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Technology keeps HP Houston Marathon running

Jan 19, 20044 mins
Enterprise Applications

* Technology in action at the HP Houston Marathon

As further proof that technology is becoming more entrenched in every aspect of our lives, even sporting events have been totally transformed by IT.  I cite the HP Houston Marathon as a proof point.  The marathon, just completed on Jan. 18, was a true showcase of the technology provided by the lead sponsor, HP, as well as technology partners ChampionChip, online events management company Do It Sports, and Smart City Networks, which provides infrastructure services to convention centers.

I had an opportunity to chat with Michael Gnoinski, president of The Right IT and technology chair for the HP Houston Marathon.  Gnoinski played the role of lead systems integrator, making sure the technology from the four major providers ran as smoothly as the participants  (sorry, I had to get that pun in somewhere).

The technology planning for an event such as this marathon starts about a year in advance.  Gnoinski approaches the project just as you might approach a major implementation in your IT shop.  There are several major applications needed for this event and it takes time to build and integrate them.  Let’s take a look at some of the systems that allowed the HP Houston Marathon 2004 to support its 12,000-plus runners, which by the way represents about 130% growth in the number of participants over last year’s event.

The registration system is the first application a participant sees.  All runners register via the HP Houston Marathon Web site for one of three events: the HP Marathon, the Halliburton International Half Marathon.  This site is really an extensive portal that supports registration, accounts receivable, order entry, e-commerce, text messaging and an inventory system.  As Gnoinski says, “The level of sophistication is growing year after year.”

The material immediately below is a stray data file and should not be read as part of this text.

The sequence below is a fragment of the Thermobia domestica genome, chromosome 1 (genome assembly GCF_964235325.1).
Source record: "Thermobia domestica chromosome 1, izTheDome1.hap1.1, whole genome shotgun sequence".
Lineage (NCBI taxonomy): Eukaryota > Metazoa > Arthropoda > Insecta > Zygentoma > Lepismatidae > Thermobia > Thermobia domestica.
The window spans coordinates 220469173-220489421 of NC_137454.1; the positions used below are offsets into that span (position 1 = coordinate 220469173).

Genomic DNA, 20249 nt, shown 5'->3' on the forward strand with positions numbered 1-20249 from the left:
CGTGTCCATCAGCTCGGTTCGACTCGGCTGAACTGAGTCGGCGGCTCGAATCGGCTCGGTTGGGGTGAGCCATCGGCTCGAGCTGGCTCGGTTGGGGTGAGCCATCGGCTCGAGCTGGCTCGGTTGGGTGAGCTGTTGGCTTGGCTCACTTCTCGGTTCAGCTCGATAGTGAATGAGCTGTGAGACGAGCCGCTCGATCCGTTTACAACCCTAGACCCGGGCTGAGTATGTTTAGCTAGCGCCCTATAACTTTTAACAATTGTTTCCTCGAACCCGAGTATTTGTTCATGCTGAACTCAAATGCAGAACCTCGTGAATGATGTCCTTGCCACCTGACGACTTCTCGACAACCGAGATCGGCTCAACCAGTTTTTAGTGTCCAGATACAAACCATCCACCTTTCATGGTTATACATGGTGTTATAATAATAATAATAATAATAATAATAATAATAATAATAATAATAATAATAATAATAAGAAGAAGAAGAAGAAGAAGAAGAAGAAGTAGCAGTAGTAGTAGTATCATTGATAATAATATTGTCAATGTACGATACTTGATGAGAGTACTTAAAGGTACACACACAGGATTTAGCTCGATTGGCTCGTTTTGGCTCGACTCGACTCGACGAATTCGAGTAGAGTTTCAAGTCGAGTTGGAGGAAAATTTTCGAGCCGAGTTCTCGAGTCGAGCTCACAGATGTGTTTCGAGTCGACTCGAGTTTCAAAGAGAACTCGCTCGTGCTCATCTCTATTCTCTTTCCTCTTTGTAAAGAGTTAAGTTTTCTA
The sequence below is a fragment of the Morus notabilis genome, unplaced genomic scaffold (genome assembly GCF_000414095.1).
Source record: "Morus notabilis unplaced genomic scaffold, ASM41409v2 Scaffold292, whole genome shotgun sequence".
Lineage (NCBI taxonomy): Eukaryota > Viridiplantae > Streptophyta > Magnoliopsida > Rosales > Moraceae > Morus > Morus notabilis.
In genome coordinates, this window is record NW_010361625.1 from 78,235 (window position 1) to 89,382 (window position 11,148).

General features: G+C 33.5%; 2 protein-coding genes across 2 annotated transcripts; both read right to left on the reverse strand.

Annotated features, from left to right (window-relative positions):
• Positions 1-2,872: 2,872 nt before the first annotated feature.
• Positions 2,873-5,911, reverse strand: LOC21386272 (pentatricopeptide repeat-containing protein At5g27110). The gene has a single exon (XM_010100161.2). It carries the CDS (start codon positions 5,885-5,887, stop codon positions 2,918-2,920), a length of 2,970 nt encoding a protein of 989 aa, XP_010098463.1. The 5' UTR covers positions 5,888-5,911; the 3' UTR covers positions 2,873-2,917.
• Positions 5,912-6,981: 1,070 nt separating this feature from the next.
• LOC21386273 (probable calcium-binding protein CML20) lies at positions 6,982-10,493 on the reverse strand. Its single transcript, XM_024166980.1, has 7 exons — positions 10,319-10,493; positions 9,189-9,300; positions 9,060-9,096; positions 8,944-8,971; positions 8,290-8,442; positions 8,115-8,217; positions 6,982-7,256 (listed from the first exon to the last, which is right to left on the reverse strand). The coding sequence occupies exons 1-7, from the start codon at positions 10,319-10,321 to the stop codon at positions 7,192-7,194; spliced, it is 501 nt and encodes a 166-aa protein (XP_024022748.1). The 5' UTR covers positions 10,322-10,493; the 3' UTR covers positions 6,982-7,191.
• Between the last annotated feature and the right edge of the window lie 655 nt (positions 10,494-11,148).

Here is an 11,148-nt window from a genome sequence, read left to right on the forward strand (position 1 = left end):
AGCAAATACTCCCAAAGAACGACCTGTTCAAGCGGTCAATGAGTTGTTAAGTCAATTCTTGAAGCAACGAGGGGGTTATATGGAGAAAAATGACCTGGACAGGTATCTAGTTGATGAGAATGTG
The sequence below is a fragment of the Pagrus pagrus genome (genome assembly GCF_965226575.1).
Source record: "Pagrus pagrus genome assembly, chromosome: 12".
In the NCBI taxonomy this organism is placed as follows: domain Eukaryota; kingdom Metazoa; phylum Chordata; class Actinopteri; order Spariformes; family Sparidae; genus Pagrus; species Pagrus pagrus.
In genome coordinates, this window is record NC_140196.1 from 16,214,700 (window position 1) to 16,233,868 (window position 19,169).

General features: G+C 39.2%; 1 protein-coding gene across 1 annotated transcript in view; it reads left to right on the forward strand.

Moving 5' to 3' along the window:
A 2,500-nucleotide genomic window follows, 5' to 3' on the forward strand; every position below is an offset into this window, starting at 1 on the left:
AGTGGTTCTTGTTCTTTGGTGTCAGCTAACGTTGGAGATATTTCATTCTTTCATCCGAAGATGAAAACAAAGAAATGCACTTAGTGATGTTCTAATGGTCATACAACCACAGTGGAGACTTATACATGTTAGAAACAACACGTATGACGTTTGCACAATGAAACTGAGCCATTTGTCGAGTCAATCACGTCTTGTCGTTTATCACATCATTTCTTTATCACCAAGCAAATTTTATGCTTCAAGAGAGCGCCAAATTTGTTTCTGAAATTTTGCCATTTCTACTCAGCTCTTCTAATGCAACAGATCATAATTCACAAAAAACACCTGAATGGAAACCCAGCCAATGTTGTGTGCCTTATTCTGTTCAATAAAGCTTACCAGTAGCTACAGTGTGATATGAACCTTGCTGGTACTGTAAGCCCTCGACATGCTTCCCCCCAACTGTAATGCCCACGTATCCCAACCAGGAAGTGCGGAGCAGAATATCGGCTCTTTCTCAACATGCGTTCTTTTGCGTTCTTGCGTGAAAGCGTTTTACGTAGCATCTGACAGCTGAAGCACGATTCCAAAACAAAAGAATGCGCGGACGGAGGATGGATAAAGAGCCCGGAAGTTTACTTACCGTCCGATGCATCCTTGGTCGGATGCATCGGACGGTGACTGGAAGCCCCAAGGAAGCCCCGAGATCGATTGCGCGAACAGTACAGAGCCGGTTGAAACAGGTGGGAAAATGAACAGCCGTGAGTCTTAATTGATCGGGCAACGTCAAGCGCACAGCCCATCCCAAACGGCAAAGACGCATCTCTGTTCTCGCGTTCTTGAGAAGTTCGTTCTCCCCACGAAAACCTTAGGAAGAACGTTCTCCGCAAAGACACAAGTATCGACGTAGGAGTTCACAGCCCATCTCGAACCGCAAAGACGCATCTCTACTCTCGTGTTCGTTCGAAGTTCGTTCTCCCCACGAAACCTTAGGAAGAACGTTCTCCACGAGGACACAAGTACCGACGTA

Once a runner registers for a race, he can also sign up to support a charity of his choice.  The portal allows friends of the runner to make and pay pledges online to support the runner’s charity.  The runner can state a fund-raising goal and watch as his pledges add up.

Volunteer positions are handled through the portal, too.  It takes hundreds of volunteers to support a major marathon.  They all register for positions and receive their task lists through the event portal.

Onlookers can use the portal to sign up for e-mail alerts of a runner’s progress during the race.  This is possible through another innovative use of technology during the marathon: the shoe chip.  Every runner gets a computer chip to attach to his shoe.  As the runner passes over a timing mat, the mat accumulates data about the runner.  (You can liken this to a toll road with an electronic pass that detects when you pass through the toll booth.)

Information is collected from the timing mats throughout the race course, sent via cellular service to a database server, and then published to a Web site.  An onlooker can enter a runner’s name and see where he is on the course.  The “athlete alert” application, first implemented in 2002, uses data from the timing mat to send e-mail alerts about a runner’s status.  At the 2004 marathon, scores of volunteers carried HP iPAQ handheld computers, and onlookers could ask a volunteer to look up a specific runner’s location.  The races’ official scoring systems, as well as television announcers, depend on data from the timing mats as well.

The technology behind all of this includes two database servers, two Web servers, fiber throughout the race headquarters (the George R. Brown Convention Center), wireless access points along the route and at the finish line, scores of laptops and other client devices for access, and cellular communications.  The event portal is hosted on an HP 9000 running Debian Linux.

“We’re proud of the extensive amount of interaction we’ve built into this system,” says Gnoinski.  “Not only can the runner, but his supporters as well, be actively involved in the race.  If they have a very good experience, they’ll come back next year,” Gnoinski says.

Based on this year’s success, I’d say the coordinators better hit the ground running to get ready for next year.

Linda Musthaler is vice president of Currid & Company.  You can write to her at